Good buildings sound quiet.
A concrete frame transmits the pounding of a pneumatic drill all the way into your bones. A wooden box can project the vibration from strings into the air around it. Played in a concert hall, the tone can be flavored by the room’s timber lining. A stone vault is the strongest voice in the choir, and the empty echo of a vacated room fills anyone with melancholy. When a home is undressed, it loses its private sounds. Quality also has a more objective tone: just as the sound a car door makes when you close it indicates the quality of the chassis, solid rooms respond to our presence with a reassuringly substantial voice, but only when spoken to. Well-conceived buildings don’t jabber.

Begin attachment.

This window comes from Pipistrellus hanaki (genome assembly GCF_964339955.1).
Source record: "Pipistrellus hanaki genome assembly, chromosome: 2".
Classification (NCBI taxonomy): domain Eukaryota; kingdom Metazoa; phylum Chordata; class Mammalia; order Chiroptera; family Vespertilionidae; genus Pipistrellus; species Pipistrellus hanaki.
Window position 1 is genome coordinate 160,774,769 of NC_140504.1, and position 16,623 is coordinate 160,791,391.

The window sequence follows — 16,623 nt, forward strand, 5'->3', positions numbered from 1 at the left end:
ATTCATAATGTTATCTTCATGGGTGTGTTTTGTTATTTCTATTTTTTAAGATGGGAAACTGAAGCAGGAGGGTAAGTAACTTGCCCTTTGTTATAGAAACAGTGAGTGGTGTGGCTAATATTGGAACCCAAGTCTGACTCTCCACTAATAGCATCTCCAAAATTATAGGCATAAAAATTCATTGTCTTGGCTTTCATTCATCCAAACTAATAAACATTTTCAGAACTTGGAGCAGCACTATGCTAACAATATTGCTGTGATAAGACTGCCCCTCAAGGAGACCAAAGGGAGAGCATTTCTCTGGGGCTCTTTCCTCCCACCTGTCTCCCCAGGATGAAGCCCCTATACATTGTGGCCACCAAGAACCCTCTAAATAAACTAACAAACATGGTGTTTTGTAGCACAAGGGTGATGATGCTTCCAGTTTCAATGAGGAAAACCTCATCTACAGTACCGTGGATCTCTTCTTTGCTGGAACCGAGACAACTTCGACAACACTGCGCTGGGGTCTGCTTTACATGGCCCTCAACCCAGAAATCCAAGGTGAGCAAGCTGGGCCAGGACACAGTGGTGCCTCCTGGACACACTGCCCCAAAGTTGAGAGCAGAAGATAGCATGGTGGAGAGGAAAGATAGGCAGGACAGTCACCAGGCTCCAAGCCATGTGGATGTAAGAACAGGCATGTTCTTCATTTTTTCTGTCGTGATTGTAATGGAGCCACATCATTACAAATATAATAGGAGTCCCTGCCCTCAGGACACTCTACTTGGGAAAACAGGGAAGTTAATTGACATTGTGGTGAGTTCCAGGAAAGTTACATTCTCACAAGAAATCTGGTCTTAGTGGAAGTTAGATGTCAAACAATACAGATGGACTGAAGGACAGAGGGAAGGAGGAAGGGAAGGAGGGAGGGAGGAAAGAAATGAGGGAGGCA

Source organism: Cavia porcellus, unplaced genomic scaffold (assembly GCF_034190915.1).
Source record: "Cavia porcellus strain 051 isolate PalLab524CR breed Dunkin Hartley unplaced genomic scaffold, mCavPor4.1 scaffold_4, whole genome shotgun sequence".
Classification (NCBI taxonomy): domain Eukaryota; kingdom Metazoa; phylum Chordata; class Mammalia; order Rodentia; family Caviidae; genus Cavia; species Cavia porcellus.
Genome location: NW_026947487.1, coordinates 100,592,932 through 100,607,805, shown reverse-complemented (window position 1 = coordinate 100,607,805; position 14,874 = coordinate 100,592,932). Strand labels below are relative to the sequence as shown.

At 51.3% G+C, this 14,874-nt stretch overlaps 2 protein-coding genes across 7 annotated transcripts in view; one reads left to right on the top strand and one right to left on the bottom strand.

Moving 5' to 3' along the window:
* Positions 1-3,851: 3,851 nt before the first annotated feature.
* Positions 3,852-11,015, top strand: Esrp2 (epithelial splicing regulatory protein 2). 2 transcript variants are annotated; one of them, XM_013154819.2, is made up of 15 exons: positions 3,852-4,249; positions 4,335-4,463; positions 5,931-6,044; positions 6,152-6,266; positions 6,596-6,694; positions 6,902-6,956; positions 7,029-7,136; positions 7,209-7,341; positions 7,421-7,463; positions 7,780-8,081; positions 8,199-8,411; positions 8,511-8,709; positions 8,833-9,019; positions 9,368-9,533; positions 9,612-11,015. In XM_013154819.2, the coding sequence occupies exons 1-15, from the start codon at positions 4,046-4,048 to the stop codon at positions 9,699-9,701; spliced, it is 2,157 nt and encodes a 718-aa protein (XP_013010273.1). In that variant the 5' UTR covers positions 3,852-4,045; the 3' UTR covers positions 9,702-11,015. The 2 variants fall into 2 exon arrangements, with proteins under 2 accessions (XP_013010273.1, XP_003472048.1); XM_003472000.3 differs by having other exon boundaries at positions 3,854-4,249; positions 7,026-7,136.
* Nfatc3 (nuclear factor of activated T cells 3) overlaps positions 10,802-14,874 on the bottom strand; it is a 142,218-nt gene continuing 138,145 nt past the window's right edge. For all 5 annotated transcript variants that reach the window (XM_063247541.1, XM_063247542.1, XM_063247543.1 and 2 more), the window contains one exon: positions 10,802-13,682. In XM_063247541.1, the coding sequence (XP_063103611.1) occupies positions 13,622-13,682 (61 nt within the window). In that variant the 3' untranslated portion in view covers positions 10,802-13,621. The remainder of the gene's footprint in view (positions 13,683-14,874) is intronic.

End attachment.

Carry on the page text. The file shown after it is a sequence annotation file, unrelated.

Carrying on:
Rasmus Waern & Gert Wingardh